Personal News

Ceredigion, December 2011

Our Wedding

This year we celebrated our Silver Wedding with a lunch party in the venue where we held the original reception, the elegant Assembly Room in St John’s House, Winchester, decorated with pink and white eighteenth-century plasterwork, which makes it feel like being inside a piece of Wedgwood. Paganini is said to have played there when touring Britain. The entertainment was a CD of the music from the wedding, a video of the wedding, which caused everyone to exclaim at how young and 1980s we all looked, and a speech by Creina, which was much applauded. We ate rare roast beef, coronation chicken, vegetable tarts and cupcakes, and drank Crémant de Limoux. Creina gave me a Kindle, which is probably not going to stop me filling the house with secondhand books, but does open up another reading front, and I gave her a jade ring I bought on eBay. It is described as mutton-fat, but is actually pale green.

In February we spent an opulent weekend with Creina’s godson Simon Aitken in the Kensington flat he was decorating for a client: dinner at Launceston Place, where the scallops were served on a bed of hot shingle, a visit to the Tate Gallery to see the watercolour exhibition, and lots of shopping. Another trip was to Shaftesbury to stay with my brother and sister-in-law, John and Hilary: we saw some spectacular flowering shrubs at Minterne, and an impressive food festival, and had dinner in their newly appointed conservatory / dining room.

This year we have been to music festivals in St David’s (a city we have fallen in love with), Gregynog and Machynlleth, but one of the best performances was held just down the road from us in the tiny church of Aberarth, surely one of the unlikeliest locations to hear an outstanding cello-violin duo. Jan Garbarek and the Hilliard Ensemble in St David’s Cathedral was another highlight: on the way out, we walked past the great man himself, tall, thin and ascetic-looking, standing in the porch clutching the miniature case holding his soprano sax. I stammered out our thanks for a wonderful concert and he gave a minimalist Scandinavian nod. After another recital, we passed the pianist drinking a beer outside the van he used to transport his piano. He was more talkative, complaining that he had heard of blind piano-tuners before, but this was the first time he’d come across a deaf one.

Our holiday this year was culture-related, too: we spent a week in Pateley Bridge on the edge of the Yorkshire Dales, partly so that we could go to Harrogate, where there was an exhibition of the Victorian painter Atkinson Grimshaw, whose moonlit and gaslit cityscapes we’d often seen reproduced. It was every bit as good as we expected, and Pateley Bridge is delightful, but the weather was as one expects on British holidays. I set out for several walks, but was driven back in by the rain most times.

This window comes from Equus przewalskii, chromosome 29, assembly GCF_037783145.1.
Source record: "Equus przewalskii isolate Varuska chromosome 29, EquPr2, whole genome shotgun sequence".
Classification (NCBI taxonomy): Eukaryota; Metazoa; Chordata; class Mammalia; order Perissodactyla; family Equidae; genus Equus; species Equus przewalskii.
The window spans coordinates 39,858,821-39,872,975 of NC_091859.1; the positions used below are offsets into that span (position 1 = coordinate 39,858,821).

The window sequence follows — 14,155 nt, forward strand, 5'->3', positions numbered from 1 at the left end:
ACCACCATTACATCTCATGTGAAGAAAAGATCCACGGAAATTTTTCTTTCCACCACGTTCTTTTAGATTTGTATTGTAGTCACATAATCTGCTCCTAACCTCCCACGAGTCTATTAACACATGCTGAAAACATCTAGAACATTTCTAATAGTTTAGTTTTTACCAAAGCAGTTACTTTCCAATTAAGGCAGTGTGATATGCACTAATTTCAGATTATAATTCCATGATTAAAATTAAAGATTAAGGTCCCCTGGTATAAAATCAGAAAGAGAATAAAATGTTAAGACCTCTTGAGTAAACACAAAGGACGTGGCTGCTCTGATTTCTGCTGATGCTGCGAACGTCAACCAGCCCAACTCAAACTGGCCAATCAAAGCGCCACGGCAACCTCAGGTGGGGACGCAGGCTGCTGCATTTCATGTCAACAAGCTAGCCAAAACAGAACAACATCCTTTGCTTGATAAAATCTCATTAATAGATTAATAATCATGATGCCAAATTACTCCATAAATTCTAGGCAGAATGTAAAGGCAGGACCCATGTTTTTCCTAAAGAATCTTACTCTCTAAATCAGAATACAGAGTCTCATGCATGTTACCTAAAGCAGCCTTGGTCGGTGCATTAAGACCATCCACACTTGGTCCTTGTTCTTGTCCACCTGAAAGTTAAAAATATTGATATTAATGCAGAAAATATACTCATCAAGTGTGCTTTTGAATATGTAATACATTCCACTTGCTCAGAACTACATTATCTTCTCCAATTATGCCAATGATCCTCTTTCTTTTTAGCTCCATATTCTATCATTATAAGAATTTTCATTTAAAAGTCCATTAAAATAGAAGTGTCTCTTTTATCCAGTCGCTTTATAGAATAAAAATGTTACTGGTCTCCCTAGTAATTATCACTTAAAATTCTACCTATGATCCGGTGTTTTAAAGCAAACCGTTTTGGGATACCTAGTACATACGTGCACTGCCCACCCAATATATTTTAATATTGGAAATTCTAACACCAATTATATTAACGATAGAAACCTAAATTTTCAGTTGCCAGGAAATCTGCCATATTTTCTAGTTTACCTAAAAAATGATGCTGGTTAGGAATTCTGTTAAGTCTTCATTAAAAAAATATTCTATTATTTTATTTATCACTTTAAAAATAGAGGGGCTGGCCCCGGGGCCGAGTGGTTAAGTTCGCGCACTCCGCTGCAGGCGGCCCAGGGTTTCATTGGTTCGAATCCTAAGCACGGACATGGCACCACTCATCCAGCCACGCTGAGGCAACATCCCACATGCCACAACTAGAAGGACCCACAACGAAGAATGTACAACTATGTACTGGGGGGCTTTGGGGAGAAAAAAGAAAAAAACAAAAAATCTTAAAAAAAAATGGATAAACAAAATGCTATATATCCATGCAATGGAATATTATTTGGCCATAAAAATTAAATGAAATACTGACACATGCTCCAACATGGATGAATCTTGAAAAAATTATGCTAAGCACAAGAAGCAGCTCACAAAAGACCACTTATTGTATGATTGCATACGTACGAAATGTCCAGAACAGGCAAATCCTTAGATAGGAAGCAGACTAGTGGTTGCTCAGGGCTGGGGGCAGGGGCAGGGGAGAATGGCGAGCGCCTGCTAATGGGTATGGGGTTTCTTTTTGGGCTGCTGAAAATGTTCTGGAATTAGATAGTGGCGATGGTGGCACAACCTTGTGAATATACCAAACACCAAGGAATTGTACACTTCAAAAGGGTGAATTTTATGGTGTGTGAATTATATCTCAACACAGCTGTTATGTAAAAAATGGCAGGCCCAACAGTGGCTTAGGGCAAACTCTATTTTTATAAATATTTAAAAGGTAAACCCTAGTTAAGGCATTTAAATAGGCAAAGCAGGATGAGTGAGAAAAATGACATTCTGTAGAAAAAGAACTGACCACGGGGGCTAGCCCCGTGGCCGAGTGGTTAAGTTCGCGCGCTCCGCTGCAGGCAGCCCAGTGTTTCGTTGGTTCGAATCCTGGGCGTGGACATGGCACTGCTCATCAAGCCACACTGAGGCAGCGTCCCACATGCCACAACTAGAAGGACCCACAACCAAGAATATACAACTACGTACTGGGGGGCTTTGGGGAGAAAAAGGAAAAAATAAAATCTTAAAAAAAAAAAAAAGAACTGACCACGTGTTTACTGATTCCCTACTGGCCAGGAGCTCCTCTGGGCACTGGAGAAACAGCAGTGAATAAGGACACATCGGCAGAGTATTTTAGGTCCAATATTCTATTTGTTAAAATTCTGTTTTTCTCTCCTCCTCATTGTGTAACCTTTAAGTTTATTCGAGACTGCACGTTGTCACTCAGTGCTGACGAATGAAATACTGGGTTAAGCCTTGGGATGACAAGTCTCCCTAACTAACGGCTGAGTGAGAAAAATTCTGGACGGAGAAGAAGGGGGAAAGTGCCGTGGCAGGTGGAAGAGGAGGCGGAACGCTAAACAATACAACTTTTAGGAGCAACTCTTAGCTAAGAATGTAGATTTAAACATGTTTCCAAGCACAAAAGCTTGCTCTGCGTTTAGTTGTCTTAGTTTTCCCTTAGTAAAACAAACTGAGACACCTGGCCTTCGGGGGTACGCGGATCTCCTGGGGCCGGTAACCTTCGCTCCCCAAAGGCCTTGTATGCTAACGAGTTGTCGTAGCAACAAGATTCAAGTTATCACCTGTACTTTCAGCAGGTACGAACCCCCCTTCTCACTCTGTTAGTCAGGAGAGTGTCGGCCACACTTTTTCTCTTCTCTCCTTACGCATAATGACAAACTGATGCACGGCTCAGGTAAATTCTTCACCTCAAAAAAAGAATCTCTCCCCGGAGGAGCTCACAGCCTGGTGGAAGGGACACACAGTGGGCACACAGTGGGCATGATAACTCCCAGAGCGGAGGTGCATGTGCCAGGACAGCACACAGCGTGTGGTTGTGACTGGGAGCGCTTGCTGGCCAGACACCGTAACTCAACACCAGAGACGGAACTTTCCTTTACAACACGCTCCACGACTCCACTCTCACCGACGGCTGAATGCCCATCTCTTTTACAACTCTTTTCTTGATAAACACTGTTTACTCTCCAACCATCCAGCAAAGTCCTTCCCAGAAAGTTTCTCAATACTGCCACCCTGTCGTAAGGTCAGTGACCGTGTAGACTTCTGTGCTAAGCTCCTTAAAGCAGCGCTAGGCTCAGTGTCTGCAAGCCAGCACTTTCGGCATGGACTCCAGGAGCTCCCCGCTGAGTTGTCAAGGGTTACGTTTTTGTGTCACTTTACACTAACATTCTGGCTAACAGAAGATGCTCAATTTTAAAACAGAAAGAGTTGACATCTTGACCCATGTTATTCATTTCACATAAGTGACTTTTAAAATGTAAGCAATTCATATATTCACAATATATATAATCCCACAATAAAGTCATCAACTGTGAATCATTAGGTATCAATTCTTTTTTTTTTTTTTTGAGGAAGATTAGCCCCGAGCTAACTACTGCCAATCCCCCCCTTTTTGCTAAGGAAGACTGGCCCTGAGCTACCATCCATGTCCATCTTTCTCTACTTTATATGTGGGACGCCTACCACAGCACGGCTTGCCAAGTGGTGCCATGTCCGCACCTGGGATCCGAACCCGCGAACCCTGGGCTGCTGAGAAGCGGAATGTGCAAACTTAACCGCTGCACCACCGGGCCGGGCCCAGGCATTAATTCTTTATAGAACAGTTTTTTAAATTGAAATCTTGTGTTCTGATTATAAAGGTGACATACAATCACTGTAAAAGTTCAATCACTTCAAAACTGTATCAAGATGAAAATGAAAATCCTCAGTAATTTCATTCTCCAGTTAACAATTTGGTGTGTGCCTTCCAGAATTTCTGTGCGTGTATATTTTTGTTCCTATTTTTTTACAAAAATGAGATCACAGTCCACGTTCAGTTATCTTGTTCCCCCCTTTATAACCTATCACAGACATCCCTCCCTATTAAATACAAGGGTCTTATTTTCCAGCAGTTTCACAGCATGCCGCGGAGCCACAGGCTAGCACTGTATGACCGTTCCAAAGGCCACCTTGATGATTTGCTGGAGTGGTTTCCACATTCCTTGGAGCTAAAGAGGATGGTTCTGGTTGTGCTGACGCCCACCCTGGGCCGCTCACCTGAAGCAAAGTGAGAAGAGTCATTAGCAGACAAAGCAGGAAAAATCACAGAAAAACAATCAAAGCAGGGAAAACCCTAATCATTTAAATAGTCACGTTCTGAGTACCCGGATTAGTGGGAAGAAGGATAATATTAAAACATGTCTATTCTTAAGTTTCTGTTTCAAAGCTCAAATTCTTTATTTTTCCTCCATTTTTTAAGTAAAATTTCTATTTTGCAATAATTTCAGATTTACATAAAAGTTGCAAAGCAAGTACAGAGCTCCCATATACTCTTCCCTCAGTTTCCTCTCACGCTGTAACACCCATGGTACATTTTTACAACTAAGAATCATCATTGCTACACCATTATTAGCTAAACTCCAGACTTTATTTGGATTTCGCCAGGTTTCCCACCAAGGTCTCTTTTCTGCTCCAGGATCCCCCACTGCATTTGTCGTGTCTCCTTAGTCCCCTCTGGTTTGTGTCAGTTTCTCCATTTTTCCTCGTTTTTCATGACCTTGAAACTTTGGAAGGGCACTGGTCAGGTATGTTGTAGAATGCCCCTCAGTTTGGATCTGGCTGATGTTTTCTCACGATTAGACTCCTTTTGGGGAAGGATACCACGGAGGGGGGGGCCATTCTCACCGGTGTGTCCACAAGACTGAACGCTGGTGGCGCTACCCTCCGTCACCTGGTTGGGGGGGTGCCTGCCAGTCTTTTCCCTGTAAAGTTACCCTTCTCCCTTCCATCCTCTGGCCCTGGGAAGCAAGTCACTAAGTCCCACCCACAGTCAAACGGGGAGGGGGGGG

Miranda gave us a scare this spring, when she went off her food and started sulking in front of the fire, looking ill. We phoned the vet’s helpline and were told it was possibly kidney failure. It was late at night, and the nearest available vet was several miles away, so we put her in her travelling cage, and set off into the night, Creina driving like a maniac, and Miranda, who hates cars, being sick in the cage. The vet, a young woman obviously devoted to animals, treated Miranda very gently and gave her a blood test there and then. It was a virus, and she soon recovered. I had a couple of hospital trips myself over the summer (one of them in an ambulance – a bit of an overreaction) when I started getting nosebleeds. It is alarming when blood is pouring all over the carpet, but it doesn’t usually mean anything, and they dealt with it eventually by inflating a balloon inside my nostril.

At present I am on sabbatical, in theory finishing a poetry collection. But I am treating November as a mini-sabbatical-within-the-sabbatical by taking part in NaNoWriMo (National Novel-Writing Month), an annual pact between would-be novelists to write 50,000 words during November. The month is half over, and I have completed my scheduled 25,000 words. I don’t usually write this way, and what I have written is probably rubbish, but it’s fun. After writing I take a long walk, partly to try to deal with a trapped nerve in my neck which is causing pins-and-needles in the left hand. I had something like it once before, but this is not so painful and debilitating as that was, and I am having regular sessions with a physiotherapist, which should sort it out. The walks are enjoyable in the mild autumn weather, and there is always something different to see: a heron fishing on the shore, a seal poking its head out of the waves, two pheasants whirring the length of a wooded valley.

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